While saying that women too often undervalue themselves, First Lady Sandra Granger yesterday endorsed efforts aimed at helping women and girls fulfilling their potential.
She was at the time speaking at the annual Women’s Empowerment Conference, held at the Egbert Benjamin Centre at Mackenzie, Linden, where she saluted Guyanese women for their sterling
contribution to national development, through the diverse roles that play in moulding their families, communities and the nation at large, a statement from the Ministry of the Presidency said.
The conference, which was held under the theme, “Knowing your purpose,” was organised by the Women of Mission International (WOMI), a non-profit organisation based in the United States. WOMI’s aim is to develop social, economic, and educational development programmes for women of all ages, thereby providing them with necessary resources to make them self-sufficient.
According to the statement, the First Lady spoke of young Guyanese women who died at the hands of their partners long before they were able to realise their true purpose and reach their full potential as well as those women who are lured into prostitution under false promises of employment and teen mothers who are forced to drop out of school.
She noted that nearly 25% of babies born in Guyana are for women under the age of 19 and 1% of that amount is for girls under the age of 16. She further noted that 88 girls under the age of 15 delivered babies last year—a clear indication of the level of statutory rape being committed. These girls, she said, are made to feel that their lives lack value and purpose.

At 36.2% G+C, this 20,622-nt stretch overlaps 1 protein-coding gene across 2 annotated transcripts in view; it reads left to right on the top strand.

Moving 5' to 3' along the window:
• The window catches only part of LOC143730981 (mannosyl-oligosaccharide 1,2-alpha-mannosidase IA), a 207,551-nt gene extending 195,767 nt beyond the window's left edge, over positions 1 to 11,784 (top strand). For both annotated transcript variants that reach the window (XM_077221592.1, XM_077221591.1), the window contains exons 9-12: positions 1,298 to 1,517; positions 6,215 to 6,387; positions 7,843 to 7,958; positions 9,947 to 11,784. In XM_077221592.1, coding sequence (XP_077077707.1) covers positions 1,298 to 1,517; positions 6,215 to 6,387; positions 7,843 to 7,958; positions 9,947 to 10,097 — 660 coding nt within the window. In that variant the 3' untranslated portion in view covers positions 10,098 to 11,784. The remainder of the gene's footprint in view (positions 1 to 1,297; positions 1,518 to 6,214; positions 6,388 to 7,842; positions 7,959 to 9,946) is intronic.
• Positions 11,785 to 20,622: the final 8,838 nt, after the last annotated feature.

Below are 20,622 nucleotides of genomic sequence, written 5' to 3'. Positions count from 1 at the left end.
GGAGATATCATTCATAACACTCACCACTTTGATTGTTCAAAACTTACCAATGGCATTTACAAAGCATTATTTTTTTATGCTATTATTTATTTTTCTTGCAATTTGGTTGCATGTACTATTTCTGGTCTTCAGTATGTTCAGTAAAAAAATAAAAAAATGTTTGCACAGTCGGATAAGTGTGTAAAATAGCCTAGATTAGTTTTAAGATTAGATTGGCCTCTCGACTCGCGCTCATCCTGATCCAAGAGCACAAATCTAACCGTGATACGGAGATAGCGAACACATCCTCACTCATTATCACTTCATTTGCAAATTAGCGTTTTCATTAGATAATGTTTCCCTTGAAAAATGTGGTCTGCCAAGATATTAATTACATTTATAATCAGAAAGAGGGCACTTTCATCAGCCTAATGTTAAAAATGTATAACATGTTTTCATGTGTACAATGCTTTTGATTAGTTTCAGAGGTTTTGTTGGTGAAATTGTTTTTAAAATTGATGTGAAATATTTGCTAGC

“I believe that conferences such as this and the work of organisations such as WOMI can bring about the changes we need in our society by helping girls and women achieve their full potential… Every life has purpose and every life has value. Too often we as women undervalue ourselves,” Mrs. Granger was quoted as saying.
Meanwhile, during a panel discussion, Member of Parliament Valerie Patterson spoke on entrepreneurship opportunities and financing for women. She said that women can be just as successful as their male counterparts in any field they choose. Patterson pointed out that in Linden more women are heading businesses but added that there is still a huge equality gap that must be bridged, since women have to overcome the challenge of balancing business and family. “The world needs women entrepreneurs and we must provide the necessary tools and resources to ensure that women-led enterprises flourish,” Patterson said.
According to the statement, new Regional Chairman Rennis Morian spoke out against the bureaucracy that prevents women from branching off as entrepreneurs and assured of the support of the Region 10 Regional Democratic Council to prioritise issues affecting women.
Lurlene Nestor, a former parliamentarian, spoke on women in politics and outlined the challenges and sacrifices that they are forced to make in order to take up roles in the political arena. Nevertheless, she urged women to become more active in politics so that they can be part of the decision-making process.
The conference also addressed domestic violence. Carwyn Holland, who was part of the panel, said that two out of three afro-Guyanese women in Guyana experience physical violence from their partners. He also stressed the need for the Guyana Police Force to be more proactive and professional when dealing with reports of domestic violence.